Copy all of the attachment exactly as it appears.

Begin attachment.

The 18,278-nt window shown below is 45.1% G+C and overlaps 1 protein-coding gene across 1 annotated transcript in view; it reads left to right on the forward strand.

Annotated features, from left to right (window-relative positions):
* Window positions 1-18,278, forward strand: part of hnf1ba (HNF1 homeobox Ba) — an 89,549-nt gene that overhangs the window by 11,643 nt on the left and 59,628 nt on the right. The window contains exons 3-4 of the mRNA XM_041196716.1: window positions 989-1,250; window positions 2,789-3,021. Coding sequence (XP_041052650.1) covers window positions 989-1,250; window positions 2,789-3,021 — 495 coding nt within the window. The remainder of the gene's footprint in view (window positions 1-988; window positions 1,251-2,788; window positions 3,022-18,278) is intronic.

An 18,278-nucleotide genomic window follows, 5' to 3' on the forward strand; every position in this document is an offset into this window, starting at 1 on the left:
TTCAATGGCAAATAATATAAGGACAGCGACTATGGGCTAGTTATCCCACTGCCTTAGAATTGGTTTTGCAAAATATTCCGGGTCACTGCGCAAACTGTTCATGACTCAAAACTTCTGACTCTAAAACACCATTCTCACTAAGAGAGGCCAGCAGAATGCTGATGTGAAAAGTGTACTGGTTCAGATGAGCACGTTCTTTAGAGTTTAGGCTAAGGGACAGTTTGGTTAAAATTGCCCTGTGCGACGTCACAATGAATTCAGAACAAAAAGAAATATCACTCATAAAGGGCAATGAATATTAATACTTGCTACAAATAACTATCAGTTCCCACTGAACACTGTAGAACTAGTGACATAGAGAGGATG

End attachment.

The 18,278-nt window shown below is 45.1% G+C and overlaps 1 protein-coding gene across 1 annotated transcript in view; it reads left to right on the forward strand.

Annotated features, from left to right (window-relative positions):
* Window positions 1-18,278, forward strand: part of hnf1ba (HNF1 homeobox Ba) — an 89,549-nt gene that overhangs the window by 11,643 nt on the left and 59,628 nt on the right. The window contains exons 3-4 of the mRNA XM_041196716.1: window positions 989-1,250; window positions 2,789-3,021. Coding sequence (XP_041052650.1) covers window positions 989-1,250; window positions 2,789-3,021 — 495 coding nt within the window. The remainder of the gene's footprint in view (window positions 1-988; window positions 1,251-2,788; window positions 3,022-18,278) is intronic.

An 18,278-nucleotide genomic window follows, 5' to 3' on the forward strand; every position in this document is an offset into this window, starting at 1 on the left:
TTCAATGGCAAATAATATAAGGACAGCGACTATGGGCTAGTTATCCCACTGCCTTAGAATTGGTTTTGCAAAATATTCCGGGTCACTGCGCAAACTGTTCATGACTCAAAACTTCTGACTCTAAAACACCATTCTCACTAAGAGAGGCCAGCAGAATGCTGATGTGAAAAGTGTACTGGTTCAGATGAGCACGTTCTTTAGAGTTTAGGCTAAGGGACAGTTTGGTTAAAATTGCCCTGTGCGACGTCACAATGAATTCAGAACAAAAAGAAATATCACTCATAAAGGGCAATGAATATTAATACTTGCTACAAATAACTATCAGTTCCCACTGAACACTGTAGAACTAGTGACATAGAGAGGATG